MOSCOW (Reuters) - For Swiss winemakers Renaud and Marina Burnier a drop in the rouble has opened up new possibilities for a Russian venture they once doubted would get off the ground.
The currency’s 30 percent fall since mid-2014 has spurred demand for the premium wines they produce from around 70 hectares of land on the Black Sea coast.
While hurting importers, the ruble’s decline against the dollar and euro - mainly a result of a weak oil price and Western sanctions imposed over Ukraine - has benefited local businesses.
“On the one hand - it’s a crisis so it’s difficult to repay loans. But on the other, it creates conditions for the development of Russian wine,” said Renaud Burnier, whose family has been making wine near Berne for more than 400 years and one of whose ancestors was a governess to Russian royalty.
“We now have many orders in Russia because foreign wines have suddenly become very expensive,” Marina Burnier, his Russian-born wife, added in an interview.
The Burniers’ vineyard enjoys a sub-tropical climate and lies at roughly the same latitude as Bordeaux and Piedmont, and they are carving a niche that sits several grades above the mass market that most of Russia’s historically troubled wine industry caters for.
They sell their Merlot to local restaurants for 750 rubles ($15) a bottle. Their Krasnostop - a native red grape - goes for 1,350 rubles, and they also produce a Cabernet Sauvignon and a white made from a blend of different grapes.
Although they import bottles, corks and paper labels, for which there are no suitable Russian-made alternatives, they have not raised their prices.
“Shops and distributors from all over the country write to us, everyone wants to buy European quality wine for the price of Russian-made wine,” Marina said.
Restrained by logistical issues, such as a lack of their own distribution system and Russia’s long distances, the Burniers plan to sign a contract with the local unit of German retailer Metro on supplying wines to its stores in Russia.
That should help them reach their target of a sevenfold increase in sales to above 100 million rubles ($2 million) this year, though Marina admits that breaking into foreign markets might offer an easier route to success.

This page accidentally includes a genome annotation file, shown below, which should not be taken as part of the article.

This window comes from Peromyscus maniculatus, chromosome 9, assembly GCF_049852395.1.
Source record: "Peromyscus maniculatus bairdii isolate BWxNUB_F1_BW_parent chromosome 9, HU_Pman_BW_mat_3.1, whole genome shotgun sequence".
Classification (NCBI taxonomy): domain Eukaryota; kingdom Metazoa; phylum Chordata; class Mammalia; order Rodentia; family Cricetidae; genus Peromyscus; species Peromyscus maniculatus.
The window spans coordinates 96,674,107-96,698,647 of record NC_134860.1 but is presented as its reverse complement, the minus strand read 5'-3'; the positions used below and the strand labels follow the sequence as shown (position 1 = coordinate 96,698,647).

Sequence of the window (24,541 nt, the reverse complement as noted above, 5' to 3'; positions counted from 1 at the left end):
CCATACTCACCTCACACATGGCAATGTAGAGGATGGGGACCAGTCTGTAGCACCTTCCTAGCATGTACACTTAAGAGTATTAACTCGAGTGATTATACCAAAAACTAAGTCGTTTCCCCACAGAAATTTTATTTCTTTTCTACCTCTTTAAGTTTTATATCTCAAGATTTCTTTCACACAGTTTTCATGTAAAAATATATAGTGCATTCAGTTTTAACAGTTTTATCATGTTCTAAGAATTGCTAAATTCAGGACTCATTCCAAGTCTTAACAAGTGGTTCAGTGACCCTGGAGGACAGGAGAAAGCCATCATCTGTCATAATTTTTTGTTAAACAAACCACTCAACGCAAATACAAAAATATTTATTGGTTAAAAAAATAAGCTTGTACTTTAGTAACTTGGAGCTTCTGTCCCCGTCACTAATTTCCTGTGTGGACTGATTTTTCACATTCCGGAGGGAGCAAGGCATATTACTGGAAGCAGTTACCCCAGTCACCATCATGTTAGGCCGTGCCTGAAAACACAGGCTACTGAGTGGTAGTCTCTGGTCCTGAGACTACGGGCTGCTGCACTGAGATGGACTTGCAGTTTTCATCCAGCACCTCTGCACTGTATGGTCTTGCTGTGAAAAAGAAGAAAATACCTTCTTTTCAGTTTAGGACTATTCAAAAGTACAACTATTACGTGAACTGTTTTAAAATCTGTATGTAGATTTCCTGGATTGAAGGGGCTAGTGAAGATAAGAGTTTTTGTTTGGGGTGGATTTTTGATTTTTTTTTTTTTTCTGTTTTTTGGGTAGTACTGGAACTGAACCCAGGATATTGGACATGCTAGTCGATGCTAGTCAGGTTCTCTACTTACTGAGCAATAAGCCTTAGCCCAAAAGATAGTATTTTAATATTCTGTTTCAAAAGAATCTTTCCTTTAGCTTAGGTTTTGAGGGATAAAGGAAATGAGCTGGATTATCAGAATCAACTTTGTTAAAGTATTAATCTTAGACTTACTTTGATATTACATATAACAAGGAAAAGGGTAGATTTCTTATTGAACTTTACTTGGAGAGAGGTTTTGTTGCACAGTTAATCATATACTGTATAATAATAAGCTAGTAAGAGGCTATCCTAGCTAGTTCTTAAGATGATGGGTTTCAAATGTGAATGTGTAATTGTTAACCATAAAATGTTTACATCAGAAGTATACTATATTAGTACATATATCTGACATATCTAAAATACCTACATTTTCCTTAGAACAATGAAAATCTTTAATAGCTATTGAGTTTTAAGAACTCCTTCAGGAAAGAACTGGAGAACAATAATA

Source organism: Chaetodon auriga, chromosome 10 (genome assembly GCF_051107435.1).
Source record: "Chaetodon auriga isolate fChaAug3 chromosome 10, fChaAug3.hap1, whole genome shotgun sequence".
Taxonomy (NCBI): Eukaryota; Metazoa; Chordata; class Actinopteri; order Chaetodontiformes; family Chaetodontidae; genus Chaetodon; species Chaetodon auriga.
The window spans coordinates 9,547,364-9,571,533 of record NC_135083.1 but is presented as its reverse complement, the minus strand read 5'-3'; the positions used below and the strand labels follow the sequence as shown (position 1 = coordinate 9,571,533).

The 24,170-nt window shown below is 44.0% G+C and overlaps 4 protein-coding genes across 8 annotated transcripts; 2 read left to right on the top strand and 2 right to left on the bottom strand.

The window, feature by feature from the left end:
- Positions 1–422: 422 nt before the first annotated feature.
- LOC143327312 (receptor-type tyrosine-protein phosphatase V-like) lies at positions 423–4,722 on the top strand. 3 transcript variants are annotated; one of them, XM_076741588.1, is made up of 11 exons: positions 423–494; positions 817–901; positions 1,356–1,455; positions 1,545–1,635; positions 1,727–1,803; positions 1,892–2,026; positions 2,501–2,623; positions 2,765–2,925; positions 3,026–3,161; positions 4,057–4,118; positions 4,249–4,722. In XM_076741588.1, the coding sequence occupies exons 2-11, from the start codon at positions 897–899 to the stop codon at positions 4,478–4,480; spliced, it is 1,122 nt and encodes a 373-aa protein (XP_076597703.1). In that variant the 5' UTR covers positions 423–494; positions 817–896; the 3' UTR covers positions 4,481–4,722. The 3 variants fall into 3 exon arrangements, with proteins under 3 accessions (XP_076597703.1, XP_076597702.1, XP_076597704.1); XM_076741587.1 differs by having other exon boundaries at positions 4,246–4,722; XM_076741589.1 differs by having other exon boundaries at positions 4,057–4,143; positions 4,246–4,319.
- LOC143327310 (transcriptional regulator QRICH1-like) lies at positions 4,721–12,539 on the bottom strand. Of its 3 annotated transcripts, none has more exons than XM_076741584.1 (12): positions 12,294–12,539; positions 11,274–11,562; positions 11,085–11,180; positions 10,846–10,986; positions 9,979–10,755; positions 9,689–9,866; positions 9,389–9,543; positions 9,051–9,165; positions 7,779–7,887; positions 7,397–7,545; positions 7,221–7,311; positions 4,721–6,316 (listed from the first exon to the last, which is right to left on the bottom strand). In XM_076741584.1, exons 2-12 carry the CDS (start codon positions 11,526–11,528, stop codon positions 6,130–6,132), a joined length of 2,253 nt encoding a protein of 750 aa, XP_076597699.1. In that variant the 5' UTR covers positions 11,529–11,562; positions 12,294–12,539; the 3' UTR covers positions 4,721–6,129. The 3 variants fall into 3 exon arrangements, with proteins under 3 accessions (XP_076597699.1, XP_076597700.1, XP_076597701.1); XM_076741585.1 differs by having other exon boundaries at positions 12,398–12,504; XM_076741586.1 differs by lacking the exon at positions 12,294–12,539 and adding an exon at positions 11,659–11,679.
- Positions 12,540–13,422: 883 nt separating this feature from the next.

“We sell a lot in (the southern city of) Sochi. In Moscow it’s more difficult because of logistics. For us it’s easier to export to Switzerland,” she said.
While exports so far account for only around 10 percent of turnover, their wines are also sold in Britain, Germany and Hong Kong and soon will be in Sweden.
Renaud was first taken with Russia as a child when his great-grandfather’s sister told him about the country where she had served as a governess to a sister of the last tsar, Nicholas II.
He later learned about Russian winemaking traditions, which date back to pre-revolutionary times, from a professor at a Swiss wine academy. After he met Marina, Renaud planned to export his Swiss wine to Russia.
But on his first trip to Moscow in 1999 he was shocked by the lack of good Russian wine and, when he traveled south, found the winemaking region that his professor had praised was largely neglected.
He decided to set up his own Russian vineyard. But by the time they made their seventh trip to Russia’s south to find a suitable plot, the Burniers were about to give up.
And even when they stumbled across a deserted vineyard, they had to overcome obstacles such as trying to persuade Russian bureaucrats to let him use technology they had never heard of.
“We had to get so many permits! Modern technology had made great strides while Russian rules were based on technology which was 40 years behind,” he said.
In a country where Soviet leader Mikhail Gorbachev ordered the destruction of most vineyards in the 1980s as part of an anti-drinking campaign, the couple also struggled to find skilled labor.
They produced 30,000 bottles in their first vintage in 2005, rising to around 250,000 in 2014, but the Burniers said boosting production had never been their purpose.
“We want to talk about our project, change the stereotype, show that one can make good wine in Russia,” said Marina.
Most Russian-made wines, which dominate the local market, are produced on an industrial scale and often of low quality. According to Euromonitor, wine sales in Russia were an estimated $6.5 billion in 2014.
The Burniers’ Russian vineyard, funded mostly by loans from foreign banks, has yet to turn a profit. It only started to return investments - which had run at an annual $1 million in the past 15 years - after regular sales began in Russia in 2014.
Now that servicing their Swiss franc loans has become more expensive, they are also under financial pressure to export more.
Despite the difficulties, Renaud says he has no regrets.
“I like Russians and Russia because in the end a solution to any problem gets found and no one is afraid of anything.”
($1 = 51.2600 rubles)
Writing by Maria Kiselyova; Editing by Elizabeth Piper and John Stonestreet